HealthManagement, Volume 11 - Issue 4, 2011

Controversies in Breast Screening

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Dear readers,

This edition, our cover story focuses on recent controversies associated with screening mammography. The media have lately drawn much attention to studies that question the safety and efficacy of breast screening, and here we summarise why this controversy has arisen, and provide a balanced account of the advantages and disadvantages of breast screening, as well as coverage of new tools currently in development that should aid in the increased diagnostic accuracy of results.

Firstly, a paper by Prof. Per Skaane, a well-respected authority on the subject, reasserts evidence that breast cancer screening decreases mortality rates and provides a useful list of recent studies into the matter. This is echoed by a paper from Dr. Wong, a breast radiologist in the U.S. where recent alterations to screening guidelines cautioned against routine screening in the 40 – 49 age group not excepted by patients with the associated co-morbidities. Additionally, we interview a group of leading experts in the UK noted for their investigation into breast imaging technology, to ask about their recently published research into the costeffectiveness of CAD, a hot topic at the moment.

New advances in breast screening applications will undoubtedly continue to drive accuracy and safety, particularly in examinations of women with dense breasts. These advances may do much to guard against over diagnosis, another area in which there is work to be done. Undoubtedly, the most potent tool in dealing with each of these areas, is greater dissemination of information to the patients themselves: at a time when radiologists are being urged to take note of the need for direct patient-to-patient contact and communication, this is another instance in which greater efforts and a larger awareness of the importance of the presence of the radiologist, can only be for the good.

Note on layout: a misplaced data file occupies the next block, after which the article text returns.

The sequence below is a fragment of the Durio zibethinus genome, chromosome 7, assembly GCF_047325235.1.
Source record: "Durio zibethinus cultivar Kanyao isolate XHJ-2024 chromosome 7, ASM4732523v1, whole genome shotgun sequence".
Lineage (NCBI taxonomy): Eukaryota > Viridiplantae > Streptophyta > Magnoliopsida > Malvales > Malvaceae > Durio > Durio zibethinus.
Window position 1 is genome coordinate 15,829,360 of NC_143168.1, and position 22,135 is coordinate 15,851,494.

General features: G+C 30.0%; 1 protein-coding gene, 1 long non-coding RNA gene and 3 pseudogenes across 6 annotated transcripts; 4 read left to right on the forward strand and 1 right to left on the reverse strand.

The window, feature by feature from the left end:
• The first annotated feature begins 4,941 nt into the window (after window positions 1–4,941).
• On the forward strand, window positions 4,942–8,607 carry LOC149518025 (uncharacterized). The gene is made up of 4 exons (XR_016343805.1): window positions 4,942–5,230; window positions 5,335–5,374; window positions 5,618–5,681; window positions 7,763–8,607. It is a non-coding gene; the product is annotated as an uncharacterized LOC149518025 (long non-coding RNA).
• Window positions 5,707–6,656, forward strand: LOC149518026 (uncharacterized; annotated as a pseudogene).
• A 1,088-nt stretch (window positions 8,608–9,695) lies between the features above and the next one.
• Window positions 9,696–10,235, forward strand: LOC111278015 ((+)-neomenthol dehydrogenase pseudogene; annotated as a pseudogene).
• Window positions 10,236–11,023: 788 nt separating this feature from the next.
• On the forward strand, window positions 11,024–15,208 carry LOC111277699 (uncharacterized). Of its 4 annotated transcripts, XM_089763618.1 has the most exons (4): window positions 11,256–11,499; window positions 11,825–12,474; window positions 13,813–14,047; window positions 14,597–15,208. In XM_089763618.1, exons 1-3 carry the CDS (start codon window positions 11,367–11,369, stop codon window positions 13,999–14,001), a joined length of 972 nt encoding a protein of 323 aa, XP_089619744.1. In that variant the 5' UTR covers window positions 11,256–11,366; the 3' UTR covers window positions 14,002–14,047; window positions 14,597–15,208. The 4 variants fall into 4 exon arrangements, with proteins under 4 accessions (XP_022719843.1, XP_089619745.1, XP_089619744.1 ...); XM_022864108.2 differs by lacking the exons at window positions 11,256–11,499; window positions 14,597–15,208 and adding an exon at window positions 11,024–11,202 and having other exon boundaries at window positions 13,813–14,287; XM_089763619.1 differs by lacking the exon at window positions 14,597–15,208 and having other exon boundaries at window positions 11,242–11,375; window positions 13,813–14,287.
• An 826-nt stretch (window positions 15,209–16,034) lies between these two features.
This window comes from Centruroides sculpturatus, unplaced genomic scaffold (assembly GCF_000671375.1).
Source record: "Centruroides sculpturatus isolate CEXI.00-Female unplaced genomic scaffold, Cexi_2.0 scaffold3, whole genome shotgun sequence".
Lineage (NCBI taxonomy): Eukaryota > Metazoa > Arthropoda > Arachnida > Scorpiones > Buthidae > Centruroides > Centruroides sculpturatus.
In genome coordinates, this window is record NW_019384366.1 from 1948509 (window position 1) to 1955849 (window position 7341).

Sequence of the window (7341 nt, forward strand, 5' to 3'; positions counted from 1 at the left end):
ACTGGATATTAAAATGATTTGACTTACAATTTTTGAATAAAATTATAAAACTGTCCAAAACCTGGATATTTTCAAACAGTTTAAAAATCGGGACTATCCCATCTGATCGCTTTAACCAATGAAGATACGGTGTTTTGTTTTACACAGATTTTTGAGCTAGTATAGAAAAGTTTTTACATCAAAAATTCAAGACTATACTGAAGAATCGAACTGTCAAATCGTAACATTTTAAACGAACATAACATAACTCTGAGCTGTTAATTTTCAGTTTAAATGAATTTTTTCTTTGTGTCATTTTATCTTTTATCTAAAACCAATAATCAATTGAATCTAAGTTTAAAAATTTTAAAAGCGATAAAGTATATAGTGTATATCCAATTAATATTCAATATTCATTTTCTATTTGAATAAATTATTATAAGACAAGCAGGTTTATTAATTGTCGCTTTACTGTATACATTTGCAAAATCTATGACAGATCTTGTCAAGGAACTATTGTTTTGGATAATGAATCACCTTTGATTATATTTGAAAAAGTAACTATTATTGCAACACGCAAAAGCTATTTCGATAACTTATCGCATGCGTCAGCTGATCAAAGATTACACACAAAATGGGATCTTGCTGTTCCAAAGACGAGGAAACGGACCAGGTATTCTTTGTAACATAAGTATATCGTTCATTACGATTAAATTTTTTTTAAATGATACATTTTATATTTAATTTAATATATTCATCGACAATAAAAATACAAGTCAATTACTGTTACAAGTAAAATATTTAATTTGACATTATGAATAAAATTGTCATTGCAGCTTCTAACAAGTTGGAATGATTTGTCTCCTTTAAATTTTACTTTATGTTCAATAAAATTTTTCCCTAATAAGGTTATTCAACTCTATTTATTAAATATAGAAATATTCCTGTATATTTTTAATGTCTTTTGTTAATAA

In this edition, we also publish a review of the recently held Management in Radiology (MIR) congress, which took place in Nice, France. This annual professional meeting aimed at leaders, managers and administrators of radiology departments worldwide, this year invited junior radiologists to attend a unique pre-congress meeting to hone their interview skills and provided focused careers advice. As each year passes, MIR grows in both audience and scope of subject matter.

This year's congress drew a higher audience participation level than previous editions, while the addition of the junior radiologists lent a fresh perspective to the mix. As usual, MIR stands out from other, larger congresses in that its unique focus means that those present are there to share and learn about management topics such as this year's focus on Standards in Reporting, Coding & Finances, and Clinical Decision Support. Led by Prof. Peter Mildenberger, Chairman of the MIR organisation, the meeting was greatly strengthened by local colleagues Prof. Elisabeth Schouman-Claes, and Prof. Yves Menu, who attracted an increased French audience to the meeting. More information as well as photos can be found within.

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Dear readers, <br>This edition, our cover story focuses on recent controversies associated with screening mammography. The media have lately drawn much at

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